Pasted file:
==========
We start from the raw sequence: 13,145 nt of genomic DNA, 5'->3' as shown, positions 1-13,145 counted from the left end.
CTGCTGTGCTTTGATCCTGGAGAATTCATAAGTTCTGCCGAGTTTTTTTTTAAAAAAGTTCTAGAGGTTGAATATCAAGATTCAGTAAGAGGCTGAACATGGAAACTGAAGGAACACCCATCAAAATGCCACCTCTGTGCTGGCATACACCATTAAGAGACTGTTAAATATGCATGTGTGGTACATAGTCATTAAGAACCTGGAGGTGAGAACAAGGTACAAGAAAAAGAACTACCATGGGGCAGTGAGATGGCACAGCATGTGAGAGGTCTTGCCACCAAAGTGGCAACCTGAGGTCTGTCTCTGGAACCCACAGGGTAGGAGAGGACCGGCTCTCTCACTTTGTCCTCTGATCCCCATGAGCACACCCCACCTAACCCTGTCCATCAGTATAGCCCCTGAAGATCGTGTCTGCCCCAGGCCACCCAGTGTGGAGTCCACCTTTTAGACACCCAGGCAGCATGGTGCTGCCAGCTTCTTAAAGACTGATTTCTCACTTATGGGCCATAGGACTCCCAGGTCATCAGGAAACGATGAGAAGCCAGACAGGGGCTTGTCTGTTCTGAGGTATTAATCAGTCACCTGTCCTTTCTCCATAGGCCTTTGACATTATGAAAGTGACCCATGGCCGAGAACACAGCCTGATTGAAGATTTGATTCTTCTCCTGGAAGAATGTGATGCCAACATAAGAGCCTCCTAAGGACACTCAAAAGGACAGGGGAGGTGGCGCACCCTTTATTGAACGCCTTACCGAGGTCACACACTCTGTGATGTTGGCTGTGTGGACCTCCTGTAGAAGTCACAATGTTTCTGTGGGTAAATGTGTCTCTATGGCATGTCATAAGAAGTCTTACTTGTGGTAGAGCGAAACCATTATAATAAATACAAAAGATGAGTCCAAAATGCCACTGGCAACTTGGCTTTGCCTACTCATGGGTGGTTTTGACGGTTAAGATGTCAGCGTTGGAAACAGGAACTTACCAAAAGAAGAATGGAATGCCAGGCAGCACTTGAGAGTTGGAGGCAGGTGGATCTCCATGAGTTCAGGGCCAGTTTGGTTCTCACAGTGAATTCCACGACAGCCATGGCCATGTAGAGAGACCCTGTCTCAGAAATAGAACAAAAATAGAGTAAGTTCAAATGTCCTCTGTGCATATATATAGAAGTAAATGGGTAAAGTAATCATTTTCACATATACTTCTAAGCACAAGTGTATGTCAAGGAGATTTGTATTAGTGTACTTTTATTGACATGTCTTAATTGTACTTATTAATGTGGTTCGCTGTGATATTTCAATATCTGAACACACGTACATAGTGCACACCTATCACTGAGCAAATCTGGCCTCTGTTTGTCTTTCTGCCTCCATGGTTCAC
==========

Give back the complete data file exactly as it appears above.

We start from the raw sequence: 13,145 nt of genomic DNA, 5'->3' as shown, positions 1-13,145 counted from the left end.
CTGCTGTGCTTTGATCCTGGAGAATTCATAAGTTCTGCCGAGTTTTTTTTTAAAAAAGTTCTAGAGGTTGAATATCAAGATTCAGTAAGAGGCTGAACATGGAAACTGAAGGAACACCCATCAAAATGCCACCTCTGTGCTGGCATACACCATTAAGAGACTGTTAAATATGCATGTGTGGTACATAGTCATTAAGAACCTGGAGGTGAGAACAAGGTACAAGAAAAAGAACTACCATGGGGCAGTGAGATGGCACAGCATGTGAGAGGTCTTGCCACCAAAGTGGCAACCTGAGGTCTGTCTCTGGAACCCACAGGGTAGGAGAGGACCGGCTCTCTCACTTTGTCCTCTGATCCCCATGAGCACACCCCACCTAACCCTGTCCATCAGTATAGCCCCTGAAGATCGTGTCTGCCCCAGGCCACCCAGTGTGGAGTCCACCTTTTAGACACCCAGGCAGCATGGTGCTGCCAGCTTCTTAAAGACTGATTTCTCACTTATGGGCCATAGGACTCCCAGGTCATCAGGAAACGATGAGAAGCCAGACAGGGGCTTGTCTGTTCTGAGGTATTAATCAGTCACCTGTCCTTTCTCCATAGGCCTTTGACATTATGAAAGTGACCCATGGCCGAGAACACAGCCTGATTGAAGATTTGATTCTTCTCCTGGAAGAATGTGATGCCAACATAAGAGCCTCCTAAGGACACTCAAAAGGACAGGGGAGGTGGCGCACCCTTTATTGAACGCCTTACCGAGGTCACACACTCTGTGATGTTGGCTGTGTGGACCTCCTGTAGAAGTCACAATGTTTCTGTGGGTAAATGTGTCTCTATGGCATGTCATAAGAAGTCTTACTTGTGGTAGAGCGAAACCATTATAATAAATACAAAAGATGAGTCCAAAATGCCACTGGCAACTTGGCTTTGCCTACTCATGGGTGGTTTTGACGGTTAAGATGTCAGCGTTGGAAACAGGAACTTACCAAAAGAAGAATGGAATGCCAGGCAGCACTTGAGAGTTGGAGGCAGGTGGATCTCCATGAGTTCAGGGCCAGTTTGGTTCTCACAGTGAATTCCACGACAGCCATGGCCATGTAGAGAGACCCTGTCTCAGAAATAGAACAAAAATAGAGTAAGTTCAAATGTCCTCTGTGCATATATATAGAAGTAAATGGGTAAAGTAATCATTTTCACATATACTTCTAAGCACAAGTGTATGTCAAGGAGATTTGTATTAGTGTACTTTTATTGACATGTCTTAATTGTACTTATTAATGTGGTTCGCTGTGATATTTCAATATCTGAACACACGTACATAGTGCACACCTATCACTGAGCAAATCTGGCCTCTGTTTGTCTTTCTGCCTCCATGGTTCAC